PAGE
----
Surely uncertainty and postponement of exams can be frustrating as many students are homebound now. Understanding what’s more frustrating to you than your exams getting postponed is the limitation in your freedom to move around, meet friends, go out freely, or post-exam vacation plans getting thwarted. However, this is not going to be forever. Instead, the silver lining in this dark cloud of uncertainty is ‘time’. It’s such a precious commodity for you now that you can use it to cover the portions of various subjects that you were unable to complete earlier and even if you did, revise and solve new question papers. It’s been 15 years ever since I passed my board exams, trust me I still wish I had more time back then!
We all have that day to day challenge of keeping our lives together. Being an isolated traveller under the current circumstances can be frustrating but you should know that you’re serving a purpose that’s bigger than anything. Who said travelling is all about pleasure, seeing new places, business meetings or work? Travelling is also about the wisdom that you gain about life and its uncertainties. It’s also about learning responsibilities that you owe to yourself and others while you are travelling. Trust me you will be a more conscious traveller next time! I know the social treatment that you are getting now just because you made that benign travel plan, might have been more stigmatizing and the isolation from your normal life are testing your vulnerabilities. Understand that when you planned your travel, you never knew where this was going, and your fear and apprehension now are legitimate and bigger than you being quarantined. However, getting quarantined and isolated are the only desperate measures during this desperate time for the greater good.
Every aspect of human relationship has been put under scrutiny as a result of the novel coronavirus outbreak. While many of you like Maya are juggling between responsibilities and the need to have space and freedom, what you are letting go unnoticed is that this provides you ample time to bond with your family, which you may have missed out due to your personal goals. Working couples who see each other only on weekends due to different work shifts now get to spend time with each other. Children who craved time from their parents now have them all. Many people are calling up their friends, relatives and acquaintances and catching up to know how they are doing. This may have been procrastinated otherwise. During the session, Maya realized that her long-standing promise to make biryani for her younger daughter was pending. She realized how much she nagged when her husband used to return late from work and now that he is there 24/7, she wants space! She realized her in-laws are not going to be there forever and she could leverage this time to turn her mother in law’s interference in to help in the kitchen or learn new recipes.
Often, during times of crisis, people get to see the altruistic side of humanity. Hope and brotherhood are rekindled. While humans are responsible for this pandemic, they are also responsible for their eradication. If you wish to just switch your focus from a few irresponsible citizens now, you would realize the majority of them are adhering to collective responsibility and we are doing better than countries like China and Italy. Even corona-stricken people overseas are posting on social media stating how not to repeat their mistakes. Why do you think they need to write to the world at times of crisis when they haven’t fully recovered from their own ailments? This all spontaneously rises up under the banner of collective responsibility. It has been seen that people don’t learn from advisories but they learn from their mistakes. Even the citizenship amendment act that stirred up our nation a while ago has now taken a backseat. It’s remarkably surprising how humans can coordinate and cooperate at times of adversity. Don’t you think coronavirus is a blessing in disguise?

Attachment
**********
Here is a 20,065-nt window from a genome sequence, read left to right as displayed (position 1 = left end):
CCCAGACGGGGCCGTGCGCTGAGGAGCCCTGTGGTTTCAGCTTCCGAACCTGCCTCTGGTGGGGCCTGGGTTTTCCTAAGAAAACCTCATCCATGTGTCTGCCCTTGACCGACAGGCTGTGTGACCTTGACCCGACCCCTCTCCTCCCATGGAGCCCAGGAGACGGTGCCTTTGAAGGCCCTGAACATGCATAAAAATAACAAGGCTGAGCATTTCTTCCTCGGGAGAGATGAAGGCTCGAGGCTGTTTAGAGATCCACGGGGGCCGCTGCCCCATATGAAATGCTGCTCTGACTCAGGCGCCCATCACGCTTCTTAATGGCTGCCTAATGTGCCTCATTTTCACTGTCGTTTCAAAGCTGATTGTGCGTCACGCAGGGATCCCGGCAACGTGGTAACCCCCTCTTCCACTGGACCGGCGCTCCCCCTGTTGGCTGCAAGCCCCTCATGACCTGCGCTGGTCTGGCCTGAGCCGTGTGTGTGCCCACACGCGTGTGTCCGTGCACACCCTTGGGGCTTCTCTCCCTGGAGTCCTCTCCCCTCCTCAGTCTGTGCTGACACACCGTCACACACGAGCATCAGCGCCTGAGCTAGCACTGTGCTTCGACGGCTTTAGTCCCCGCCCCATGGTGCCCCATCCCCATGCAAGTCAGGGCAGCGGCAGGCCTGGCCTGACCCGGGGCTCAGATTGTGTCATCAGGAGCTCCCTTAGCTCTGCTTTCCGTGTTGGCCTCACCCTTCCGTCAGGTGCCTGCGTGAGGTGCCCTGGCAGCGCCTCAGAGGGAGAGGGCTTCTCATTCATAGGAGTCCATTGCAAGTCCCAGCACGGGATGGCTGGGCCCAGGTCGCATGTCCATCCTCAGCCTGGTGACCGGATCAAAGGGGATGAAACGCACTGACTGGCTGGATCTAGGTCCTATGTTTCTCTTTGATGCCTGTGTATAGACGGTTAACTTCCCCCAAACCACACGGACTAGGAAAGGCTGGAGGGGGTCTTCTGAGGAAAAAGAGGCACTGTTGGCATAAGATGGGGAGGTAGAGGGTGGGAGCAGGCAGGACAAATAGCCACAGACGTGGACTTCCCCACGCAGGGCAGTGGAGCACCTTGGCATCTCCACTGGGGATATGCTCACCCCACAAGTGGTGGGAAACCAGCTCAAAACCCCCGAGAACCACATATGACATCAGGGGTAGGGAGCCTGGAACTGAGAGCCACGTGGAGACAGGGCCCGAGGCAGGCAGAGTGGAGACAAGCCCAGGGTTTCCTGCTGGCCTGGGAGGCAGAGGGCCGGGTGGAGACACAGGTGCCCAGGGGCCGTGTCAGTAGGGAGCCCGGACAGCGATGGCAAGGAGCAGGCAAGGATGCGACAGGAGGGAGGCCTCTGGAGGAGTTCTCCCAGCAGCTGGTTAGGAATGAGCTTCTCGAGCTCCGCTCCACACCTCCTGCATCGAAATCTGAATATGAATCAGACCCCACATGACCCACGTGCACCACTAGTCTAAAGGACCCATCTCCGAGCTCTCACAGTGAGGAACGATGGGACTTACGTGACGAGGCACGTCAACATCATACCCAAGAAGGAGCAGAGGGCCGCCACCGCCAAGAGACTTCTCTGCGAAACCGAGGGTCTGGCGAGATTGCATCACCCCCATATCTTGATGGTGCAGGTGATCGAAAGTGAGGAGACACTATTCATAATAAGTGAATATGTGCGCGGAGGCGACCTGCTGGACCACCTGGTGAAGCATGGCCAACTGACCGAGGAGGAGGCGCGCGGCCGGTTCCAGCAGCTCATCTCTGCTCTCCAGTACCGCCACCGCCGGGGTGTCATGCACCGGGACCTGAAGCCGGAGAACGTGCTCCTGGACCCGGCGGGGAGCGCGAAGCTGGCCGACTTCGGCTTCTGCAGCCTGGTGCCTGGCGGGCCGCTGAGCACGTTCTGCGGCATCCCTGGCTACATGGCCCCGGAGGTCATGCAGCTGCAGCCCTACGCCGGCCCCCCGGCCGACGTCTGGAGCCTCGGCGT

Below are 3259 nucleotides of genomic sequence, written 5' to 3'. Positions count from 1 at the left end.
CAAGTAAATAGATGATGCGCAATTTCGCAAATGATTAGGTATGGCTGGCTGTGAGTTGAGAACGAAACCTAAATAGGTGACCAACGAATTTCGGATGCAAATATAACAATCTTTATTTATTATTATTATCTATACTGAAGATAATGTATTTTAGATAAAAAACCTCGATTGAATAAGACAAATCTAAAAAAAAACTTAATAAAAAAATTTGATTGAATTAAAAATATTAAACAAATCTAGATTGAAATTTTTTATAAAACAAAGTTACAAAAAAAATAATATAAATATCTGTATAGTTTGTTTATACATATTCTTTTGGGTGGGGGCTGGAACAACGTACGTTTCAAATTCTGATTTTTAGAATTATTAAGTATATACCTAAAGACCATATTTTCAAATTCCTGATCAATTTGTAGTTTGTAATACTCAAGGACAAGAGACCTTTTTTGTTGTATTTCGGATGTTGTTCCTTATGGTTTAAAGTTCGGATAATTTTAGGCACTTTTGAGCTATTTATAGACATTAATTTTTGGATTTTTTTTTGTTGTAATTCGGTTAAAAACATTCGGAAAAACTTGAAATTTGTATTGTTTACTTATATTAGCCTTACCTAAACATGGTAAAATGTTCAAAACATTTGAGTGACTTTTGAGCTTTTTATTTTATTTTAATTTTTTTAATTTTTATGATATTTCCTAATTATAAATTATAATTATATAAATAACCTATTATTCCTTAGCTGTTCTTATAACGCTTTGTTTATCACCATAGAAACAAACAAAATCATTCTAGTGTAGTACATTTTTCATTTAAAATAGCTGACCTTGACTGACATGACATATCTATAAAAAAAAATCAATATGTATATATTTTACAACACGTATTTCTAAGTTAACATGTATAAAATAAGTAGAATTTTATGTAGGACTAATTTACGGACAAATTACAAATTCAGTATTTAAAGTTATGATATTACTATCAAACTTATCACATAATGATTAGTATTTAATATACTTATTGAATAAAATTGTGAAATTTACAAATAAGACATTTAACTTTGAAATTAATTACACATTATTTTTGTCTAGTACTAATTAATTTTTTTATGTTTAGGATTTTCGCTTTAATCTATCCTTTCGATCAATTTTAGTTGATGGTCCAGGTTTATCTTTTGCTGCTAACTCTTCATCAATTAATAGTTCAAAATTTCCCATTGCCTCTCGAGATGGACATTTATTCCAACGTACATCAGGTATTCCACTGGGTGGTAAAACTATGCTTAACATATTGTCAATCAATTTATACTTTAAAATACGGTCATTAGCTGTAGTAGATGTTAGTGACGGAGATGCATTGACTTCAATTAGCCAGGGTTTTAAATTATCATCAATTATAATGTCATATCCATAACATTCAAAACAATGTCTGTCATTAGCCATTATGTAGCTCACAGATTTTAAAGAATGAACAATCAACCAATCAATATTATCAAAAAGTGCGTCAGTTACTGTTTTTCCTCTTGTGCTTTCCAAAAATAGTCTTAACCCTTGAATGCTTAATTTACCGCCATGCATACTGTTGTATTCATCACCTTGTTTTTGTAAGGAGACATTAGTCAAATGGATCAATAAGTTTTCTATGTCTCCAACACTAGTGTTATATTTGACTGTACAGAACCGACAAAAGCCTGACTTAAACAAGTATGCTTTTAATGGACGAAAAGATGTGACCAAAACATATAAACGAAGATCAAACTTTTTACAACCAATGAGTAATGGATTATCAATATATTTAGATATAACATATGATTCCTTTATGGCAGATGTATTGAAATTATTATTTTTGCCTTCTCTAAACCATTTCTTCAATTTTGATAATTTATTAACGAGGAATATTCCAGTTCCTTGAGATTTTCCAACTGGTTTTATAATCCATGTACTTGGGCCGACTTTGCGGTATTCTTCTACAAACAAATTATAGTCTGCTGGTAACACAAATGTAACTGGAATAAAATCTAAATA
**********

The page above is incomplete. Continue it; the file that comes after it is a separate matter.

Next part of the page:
A silver lining
I feel that the coronavirus outbreak has taught most of us about facing adversities while having considerably limited control over a globally rising pandemic. However, it also has the potential to improve our connections with our environment. While carbon emissions and pollution have significantly reduced and bans are being put in place on farming and consumption of wild animals, it is important to notice that it isn’t really the end of the world. In fact, social distancing and the lockdown have led to nature taking a much-needed break from continuous human presence, which under the current scenario, is definitely a silver lining.
Healthcare takes a twist
As the number of confirmed cases of coronavirus continues to rise in India, the healthcare industry is witnessing an increased trust and adherence to online consultations or telemedicine among consumers. This boom in telemedicine is due to the fact that people fear visiting hospitals as it could lead to direct contact with a person infected with the coronavirus. Such a trend is not only observed in India but is being seen across the globe as telemedicine becomes the first point of contact for most of the suitable suspects. Similar reports have also been published by Economic Times on 16th march 2020 stating, “There is a clear trend towards e-consultations, and people do not want to go to crowded healthcare facilities like hospitals, clinics, labs, pharmacies, etc., perhaps due to the fear of infections there.” Even the number of telepsychology consultations for mental health issues as a result of the coronavirus outbreak has increased. More and more people like Maya are becoming aware of their mental health needs and social distancing, making teleconsultations their most convenient option at the moment. This clearly shows a positive development and shift towards AI-based medical innovations of the next generation.
The novel coronavirus outbreak has so far affected more than a million people and more than half a lakh people succumbing to the illness worldwide, approximately. However, let’s not forget that more than two lakh people have also recovered around the world so far. Humans are more afraid of something they don’t know than of something they know, and hence new viruses are more threatening than the old and known ones. But as history testifies, new understanding and innovations have always emerged from calamities and losses. Trust that the future is bright!
Note: If you are experiencing symptoms like cough, fever, sore throat or breathing difficulties, it is advised that you consult a doctor as soon as possible. Get your symptoms assessed by top doctors on your phone on the MFine app.